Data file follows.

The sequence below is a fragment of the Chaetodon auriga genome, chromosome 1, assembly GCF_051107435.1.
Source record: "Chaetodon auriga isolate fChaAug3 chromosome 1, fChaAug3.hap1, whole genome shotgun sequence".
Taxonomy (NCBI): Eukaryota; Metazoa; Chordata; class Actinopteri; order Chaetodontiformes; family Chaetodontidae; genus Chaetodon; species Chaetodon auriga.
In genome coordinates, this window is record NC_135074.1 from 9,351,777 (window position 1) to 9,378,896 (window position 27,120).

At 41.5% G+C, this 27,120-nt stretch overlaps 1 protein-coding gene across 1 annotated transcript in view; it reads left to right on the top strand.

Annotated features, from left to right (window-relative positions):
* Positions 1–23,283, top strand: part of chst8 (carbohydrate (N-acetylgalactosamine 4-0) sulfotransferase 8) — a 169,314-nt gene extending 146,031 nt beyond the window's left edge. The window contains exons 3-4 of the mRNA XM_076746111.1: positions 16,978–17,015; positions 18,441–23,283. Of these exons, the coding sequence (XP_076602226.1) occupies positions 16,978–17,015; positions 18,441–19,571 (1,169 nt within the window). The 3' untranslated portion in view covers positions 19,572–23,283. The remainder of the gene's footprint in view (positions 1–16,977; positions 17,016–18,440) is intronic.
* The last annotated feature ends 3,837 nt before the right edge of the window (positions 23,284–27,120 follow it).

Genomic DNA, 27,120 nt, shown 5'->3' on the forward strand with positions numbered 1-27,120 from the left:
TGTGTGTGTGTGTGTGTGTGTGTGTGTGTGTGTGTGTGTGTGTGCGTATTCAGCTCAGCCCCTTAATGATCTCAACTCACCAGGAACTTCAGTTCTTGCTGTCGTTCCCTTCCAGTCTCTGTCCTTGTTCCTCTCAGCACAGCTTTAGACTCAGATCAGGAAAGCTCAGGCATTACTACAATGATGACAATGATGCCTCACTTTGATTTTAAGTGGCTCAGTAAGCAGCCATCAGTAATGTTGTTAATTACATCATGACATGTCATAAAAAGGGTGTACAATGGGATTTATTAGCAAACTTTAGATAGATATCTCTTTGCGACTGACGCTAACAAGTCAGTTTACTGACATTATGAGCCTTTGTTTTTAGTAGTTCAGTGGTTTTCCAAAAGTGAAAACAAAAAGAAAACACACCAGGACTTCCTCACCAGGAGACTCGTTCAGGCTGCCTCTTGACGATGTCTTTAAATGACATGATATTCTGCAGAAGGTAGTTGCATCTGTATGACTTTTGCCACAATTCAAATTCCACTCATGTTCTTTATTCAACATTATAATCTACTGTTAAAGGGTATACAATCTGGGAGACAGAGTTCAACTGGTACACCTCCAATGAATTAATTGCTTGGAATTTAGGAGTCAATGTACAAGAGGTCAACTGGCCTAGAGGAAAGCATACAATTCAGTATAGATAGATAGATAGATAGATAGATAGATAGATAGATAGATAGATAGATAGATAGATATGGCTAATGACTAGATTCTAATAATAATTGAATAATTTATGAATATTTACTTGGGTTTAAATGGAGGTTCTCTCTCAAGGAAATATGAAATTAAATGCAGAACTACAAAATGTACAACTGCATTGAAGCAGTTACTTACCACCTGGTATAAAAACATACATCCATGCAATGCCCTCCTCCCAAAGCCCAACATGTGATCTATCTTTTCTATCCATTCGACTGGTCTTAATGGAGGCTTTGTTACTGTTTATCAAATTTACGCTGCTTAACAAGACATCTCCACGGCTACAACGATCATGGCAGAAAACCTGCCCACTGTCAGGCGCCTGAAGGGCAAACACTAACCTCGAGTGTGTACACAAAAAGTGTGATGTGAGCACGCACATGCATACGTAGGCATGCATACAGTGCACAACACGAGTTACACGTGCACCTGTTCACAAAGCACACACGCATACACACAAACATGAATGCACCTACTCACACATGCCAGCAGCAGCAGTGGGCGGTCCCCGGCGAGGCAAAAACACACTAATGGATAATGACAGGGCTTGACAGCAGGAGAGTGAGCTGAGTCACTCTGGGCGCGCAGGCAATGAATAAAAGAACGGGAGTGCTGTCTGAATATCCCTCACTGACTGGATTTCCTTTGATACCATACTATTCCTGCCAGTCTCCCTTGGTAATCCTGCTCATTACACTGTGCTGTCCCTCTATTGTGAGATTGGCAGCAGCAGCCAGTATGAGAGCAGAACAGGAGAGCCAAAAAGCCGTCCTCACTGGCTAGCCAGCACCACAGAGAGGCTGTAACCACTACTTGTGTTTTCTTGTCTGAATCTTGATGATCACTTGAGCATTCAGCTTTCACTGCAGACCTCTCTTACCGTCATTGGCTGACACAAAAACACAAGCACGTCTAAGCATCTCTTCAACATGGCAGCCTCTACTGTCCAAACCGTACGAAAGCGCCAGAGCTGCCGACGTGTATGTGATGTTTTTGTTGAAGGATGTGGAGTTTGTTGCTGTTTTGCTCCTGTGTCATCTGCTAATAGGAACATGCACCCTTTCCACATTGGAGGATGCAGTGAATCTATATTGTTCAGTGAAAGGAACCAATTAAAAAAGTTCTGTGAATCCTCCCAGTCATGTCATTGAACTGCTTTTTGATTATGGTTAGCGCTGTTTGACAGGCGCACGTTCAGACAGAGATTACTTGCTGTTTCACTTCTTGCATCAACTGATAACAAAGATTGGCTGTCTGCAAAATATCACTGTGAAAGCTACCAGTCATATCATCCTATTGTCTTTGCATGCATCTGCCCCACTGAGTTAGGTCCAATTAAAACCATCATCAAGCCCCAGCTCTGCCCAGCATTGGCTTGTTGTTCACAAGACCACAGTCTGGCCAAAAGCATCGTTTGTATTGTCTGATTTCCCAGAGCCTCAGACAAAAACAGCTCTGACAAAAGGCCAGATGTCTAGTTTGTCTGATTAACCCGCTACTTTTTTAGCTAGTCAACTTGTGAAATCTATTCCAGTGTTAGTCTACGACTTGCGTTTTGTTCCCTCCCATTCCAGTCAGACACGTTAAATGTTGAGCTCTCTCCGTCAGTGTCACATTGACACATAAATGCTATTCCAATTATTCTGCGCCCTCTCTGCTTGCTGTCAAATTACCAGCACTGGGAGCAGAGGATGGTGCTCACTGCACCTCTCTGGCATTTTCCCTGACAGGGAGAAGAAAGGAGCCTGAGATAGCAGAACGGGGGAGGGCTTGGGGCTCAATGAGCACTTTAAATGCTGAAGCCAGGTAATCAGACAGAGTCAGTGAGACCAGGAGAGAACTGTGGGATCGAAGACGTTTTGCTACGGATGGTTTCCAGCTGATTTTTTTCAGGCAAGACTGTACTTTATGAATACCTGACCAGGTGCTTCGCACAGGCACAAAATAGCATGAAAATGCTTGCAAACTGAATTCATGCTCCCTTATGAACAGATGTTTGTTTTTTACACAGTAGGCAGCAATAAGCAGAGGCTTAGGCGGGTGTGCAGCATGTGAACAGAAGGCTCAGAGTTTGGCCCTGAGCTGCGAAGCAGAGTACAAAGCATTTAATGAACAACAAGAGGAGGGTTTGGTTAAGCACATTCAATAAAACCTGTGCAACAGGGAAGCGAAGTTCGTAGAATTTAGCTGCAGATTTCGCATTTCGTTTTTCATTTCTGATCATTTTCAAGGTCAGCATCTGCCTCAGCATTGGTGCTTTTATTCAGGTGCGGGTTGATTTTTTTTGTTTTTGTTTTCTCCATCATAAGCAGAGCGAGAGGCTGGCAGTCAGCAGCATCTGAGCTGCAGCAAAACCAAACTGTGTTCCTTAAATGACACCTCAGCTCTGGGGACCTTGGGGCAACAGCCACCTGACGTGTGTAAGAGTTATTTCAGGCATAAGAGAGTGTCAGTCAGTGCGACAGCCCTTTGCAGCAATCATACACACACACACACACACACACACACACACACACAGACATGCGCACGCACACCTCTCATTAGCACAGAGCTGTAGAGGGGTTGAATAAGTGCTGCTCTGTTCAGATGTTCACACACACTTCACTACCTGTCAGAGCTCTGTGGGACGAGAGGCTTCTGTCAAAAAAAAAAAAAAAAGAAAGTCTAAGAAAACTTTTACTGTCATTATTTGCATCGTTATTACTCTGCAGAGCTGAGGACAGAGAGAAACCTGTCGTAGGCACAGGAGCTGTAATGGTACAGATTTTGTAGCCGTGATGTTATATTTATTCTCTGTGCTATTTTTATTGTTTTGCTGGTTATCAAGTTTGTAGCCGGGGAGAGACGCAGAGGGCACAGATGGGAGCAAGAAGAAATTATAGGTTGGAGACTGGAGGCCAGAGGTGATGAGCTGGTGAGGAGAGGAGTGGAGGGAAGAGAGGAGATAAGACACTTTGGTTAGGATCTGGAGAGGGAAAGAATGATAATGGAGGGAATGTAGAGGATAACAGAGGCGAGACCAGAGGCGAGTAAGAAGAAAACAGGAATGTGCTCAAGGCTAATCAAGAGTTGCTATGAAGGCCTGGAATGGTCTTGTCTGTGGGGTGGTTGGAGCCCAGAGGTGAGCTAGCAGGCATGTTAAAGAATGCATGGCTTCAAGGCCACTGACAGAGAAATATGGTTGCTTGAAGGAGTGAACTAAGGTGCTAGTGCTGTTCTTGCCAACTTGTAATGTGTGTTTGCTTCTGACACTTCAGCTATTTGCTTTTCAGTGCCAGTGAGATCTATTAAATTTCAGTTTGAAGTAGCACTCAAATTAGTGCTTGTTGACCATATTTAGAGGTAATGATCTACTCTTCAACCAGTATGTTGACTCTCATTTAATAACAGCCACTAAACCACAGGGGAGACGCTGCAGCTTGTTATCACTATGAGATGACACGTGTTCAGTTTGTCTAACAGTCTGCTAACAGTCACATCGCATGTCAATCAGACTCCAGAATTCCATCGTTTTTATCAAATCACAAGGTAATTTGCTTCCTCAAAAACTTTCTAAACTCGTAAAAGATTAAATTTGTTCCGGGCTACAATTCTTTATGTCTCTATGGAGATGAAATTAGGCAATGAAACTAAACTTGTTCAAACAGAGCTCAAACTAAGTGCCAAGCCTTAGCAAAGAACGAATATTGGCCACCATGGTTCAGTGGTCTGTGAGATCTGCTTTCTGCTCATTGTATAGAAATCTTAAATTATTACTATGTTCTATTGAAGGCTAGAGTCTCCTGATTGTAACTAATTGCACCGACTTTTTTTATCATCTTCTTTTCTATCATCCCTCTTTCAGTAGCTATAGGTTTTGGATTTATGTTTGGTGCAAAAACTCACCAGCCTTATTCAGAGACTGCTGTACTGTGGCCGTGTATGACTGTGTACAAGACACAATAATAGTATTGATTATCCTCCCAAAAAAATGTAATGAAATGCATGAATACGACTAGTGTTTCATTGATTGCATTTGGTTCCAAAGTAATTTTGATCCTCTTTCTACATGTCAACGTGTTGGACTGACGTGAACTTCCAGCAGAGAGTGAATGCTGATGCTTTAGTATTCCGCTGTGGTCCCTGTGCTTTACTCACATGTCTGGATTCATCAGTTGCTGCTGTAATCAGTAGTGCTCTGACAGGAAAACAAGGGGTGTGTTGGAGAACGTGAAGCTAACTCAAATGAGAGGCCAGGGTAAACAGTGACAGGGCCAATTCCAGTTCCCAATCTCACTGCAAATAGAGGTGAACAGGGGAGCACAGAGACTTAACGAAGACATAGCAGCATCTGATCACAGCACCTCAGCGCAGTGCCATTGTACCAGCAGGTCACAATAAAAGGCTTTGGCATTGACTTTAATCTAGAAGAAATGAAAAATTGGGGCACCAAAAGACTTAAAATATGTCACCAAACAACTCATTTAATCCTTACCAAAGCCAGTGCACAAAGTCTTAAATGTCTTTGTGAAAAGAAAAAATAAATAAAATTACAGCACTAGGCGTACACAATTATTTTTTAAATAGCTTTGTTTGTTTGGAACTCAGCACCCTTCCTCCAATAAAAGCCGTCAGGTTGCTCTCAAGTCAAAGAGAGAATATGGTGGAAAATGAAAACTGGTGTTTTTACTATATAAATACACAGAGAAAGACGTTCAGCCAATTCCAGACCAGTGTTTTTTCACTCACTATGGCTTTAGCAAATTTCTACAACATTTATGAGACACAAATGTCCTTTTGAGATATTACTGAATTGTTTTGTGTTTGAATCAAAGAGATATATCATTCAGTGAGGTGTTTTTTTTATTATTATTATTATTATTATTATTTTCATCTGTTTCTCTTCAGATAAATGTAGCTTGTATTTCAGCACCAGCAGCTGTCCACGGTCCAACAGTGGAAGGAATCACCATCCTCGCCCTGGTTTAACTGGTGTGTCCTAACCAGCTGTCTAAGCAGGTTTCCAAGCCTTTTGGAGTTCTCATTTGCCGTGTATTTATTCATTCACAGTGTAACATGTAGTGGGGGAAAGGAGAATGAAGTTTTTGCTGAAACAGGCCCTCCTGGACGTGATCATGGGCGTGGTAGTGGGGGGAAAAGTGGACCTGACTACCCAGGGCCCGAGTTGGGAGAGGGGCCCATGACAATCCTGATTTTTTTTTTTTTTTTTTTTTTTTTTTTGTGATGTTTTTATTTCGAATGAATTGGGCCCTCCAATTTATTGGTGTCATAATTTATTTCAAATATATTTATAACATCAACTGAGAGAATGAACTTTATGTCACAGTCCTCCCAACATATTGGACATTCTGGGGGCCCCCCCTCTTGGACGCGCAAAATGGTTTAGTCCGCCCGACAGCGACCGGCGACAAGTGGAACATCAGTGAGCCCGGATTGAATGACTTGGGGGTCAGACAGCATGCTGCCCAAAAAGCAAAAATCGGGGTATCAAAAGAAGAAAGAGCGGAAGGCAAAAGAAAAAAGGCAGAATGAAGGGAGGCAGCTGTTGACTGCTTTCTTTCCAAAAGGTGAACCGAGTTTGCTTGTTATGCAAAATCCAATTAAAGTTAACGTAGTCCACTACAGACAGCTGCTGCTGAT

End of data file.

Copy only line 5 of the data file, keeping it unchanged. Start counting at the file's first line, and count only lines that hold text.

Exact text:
At 41.5% G+C, this 27,120-nt stretch overlaps 1 protein-coding gene across 1 annotated transcript in view; it reads left to right on the top strand.